You could use a common car audio fuse block setup that can accept the size 8 wire and then run off what you need off this. I prefer to use what the rest of the vehicle uses at 30 amps or below, and and if your planned wire is the same amperage as a major circuit in your car/truck,its ideal to use the same fuse type as having a cooling fan wire scrape the frame can be easily corrected by electrical taping and "borrowing" the fuse for your radios, or better yet, carrying spare ones for this purpose. Oh yeah, those car audio fuses are NOT carried by every retailer either so its super vital to have spares on hand, vs hunting them down when one blows:)
  4. WA7PRC

    WA7PRC Ham Member QRZ Page

    The powerpole and rig runner thingies are fine if you need to change gear often. Otherwise, as Steve/WIK said, they just add potential failure points. I just installed ye olde Kenwood TS130S (100W HF) rig into my pickup. With a current demand of ≈ 20A maximum and a short run, I used 10AWG wire. I used this fuse holder from NAPA (Balkamp pn BK 7825317):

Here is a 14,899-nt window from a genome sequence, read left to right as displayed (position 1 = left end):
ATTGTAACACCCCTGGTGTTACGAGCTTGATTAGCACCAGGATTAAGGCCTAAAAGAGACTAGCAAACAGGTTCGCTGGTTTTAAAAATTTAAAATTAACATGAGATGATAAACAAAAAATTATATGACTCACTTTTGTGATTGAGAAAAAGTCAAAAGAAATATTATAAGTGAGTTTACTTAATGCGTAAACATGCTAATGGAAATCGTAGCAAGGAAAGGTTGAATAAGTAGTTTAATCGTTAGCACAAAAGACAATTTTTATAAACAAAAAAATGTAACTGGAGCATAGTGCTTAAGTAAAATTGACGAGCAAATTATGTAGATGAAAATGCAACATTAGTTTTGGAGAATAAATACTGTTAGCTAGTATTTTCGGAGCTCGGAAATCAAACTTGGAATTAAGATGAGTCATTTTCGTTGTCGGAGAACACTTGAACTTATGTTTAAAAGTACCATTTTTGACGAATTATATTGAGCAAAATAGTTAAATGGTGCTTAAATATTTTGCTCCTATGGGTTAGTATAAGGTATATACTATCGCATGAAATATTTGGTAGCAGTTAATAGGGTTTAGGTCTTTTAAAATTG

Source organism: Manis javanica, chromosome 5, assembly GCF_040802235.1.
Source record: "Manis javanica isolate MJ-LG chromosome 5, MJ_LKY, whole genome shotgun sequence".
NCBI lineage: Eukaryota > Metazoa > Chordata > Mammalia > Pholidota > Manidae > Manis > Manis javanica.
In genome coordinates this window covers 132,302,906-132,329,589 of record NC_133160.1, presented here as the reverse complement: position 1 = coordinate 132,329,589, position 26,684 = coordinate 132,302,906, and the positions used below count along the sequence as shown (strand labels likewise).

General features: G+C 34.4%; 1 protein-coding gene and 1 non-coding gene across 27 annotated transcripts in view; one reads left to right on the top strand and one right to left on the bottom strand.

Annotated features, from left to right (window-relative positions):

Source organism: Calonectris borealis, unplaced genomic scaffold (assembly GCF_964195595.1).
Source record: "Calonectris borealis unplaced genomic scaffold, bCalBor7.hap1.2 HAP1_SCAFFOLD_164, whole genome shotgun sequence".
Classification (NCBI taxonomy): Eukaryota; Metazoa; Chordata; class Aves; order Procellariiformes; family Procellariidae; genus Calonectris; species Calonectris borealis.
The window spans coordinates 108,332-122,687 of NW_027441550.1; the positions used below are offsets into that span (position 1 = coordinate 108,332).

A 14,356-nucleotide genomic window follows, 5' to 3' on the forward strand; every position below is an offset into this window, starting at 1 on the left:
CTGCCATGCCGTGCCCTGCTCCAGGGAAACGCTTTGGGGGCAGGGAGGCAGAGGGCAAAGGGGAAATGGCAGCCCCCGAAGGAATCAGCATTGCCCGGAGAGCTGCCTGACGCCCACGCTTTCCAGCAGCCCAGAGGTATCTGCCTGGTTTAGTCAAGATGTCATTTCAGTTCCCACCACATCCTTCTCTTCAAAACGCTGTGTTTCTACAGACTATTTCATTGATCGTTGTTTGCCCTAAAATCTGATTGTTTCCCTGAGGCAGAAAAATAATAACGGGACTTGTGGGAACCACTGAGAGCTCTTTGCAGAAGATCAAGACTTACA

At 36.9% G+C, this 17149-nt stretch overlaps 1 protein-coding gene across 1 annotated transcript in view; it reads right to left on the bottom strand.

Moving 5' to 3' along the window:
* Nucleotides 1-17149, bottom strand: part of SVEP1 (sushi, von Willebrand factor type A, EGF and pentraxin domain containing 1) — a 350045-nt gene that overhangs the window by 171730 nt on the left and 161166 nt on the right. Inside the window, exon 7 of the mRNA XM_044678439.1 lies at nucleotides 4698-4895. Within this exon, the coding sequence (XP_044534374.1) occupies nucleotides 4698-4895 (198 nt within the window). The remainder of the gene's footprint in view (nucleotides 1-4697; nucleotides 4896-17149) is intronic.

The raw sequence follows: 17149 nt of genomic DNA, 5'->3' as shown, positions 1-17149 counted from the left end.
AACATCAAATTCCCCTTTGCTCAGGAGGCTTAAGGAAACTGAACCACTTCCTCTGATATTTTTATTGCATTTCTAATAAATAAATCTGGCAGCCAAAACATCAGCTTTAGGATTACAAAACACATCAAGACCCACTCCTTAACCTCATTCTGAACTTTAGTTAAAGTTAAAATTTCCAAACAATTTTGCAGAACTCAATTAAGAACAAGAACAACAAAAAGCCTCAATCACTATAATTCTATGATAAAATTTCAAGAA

A 30A Maxi fuse allows normal operation of the rig. The wire at the rig end is spliced into a pigtail from the connector that plugs into the rig. The ground is short, to the vehicle frame. Power for my homebrew Morse keyer is via this connector (Balkamp pn BK 7551598):


    It's simple, effective, and reliable.
  5. KX0Z

    KX0Z Ham Member QRZ Page

    You could also trim down the #8 wire a bit so that it fits in the #10 hole. I have done that a couple of time. I just use a pair of old fingernail clippers to trim back the wire around the outside until it fits whatever connector I needed to use.
  6. AD4DQ

    AD4DQ Ham Member QRZ Page

    Using 8 or 10 gauge dosent matter too much. 10 will do the job just fine, whatever is more available for you. 75 amps is excessive, no way in the world any radio will pull 75 amps.... the 35 will be fine.
  7. K0BG

    K0BG Ham Member QRZ Page

    The issue of selecting a specific wire size, has little to do with its current rating. Rather, it is the voltage drop across the conductors (at peak current) which counts the most. The rule of thumb is to keep the voltage drop under .5 volts. There are about a dozen reasons to do so, not the least of which is IMD.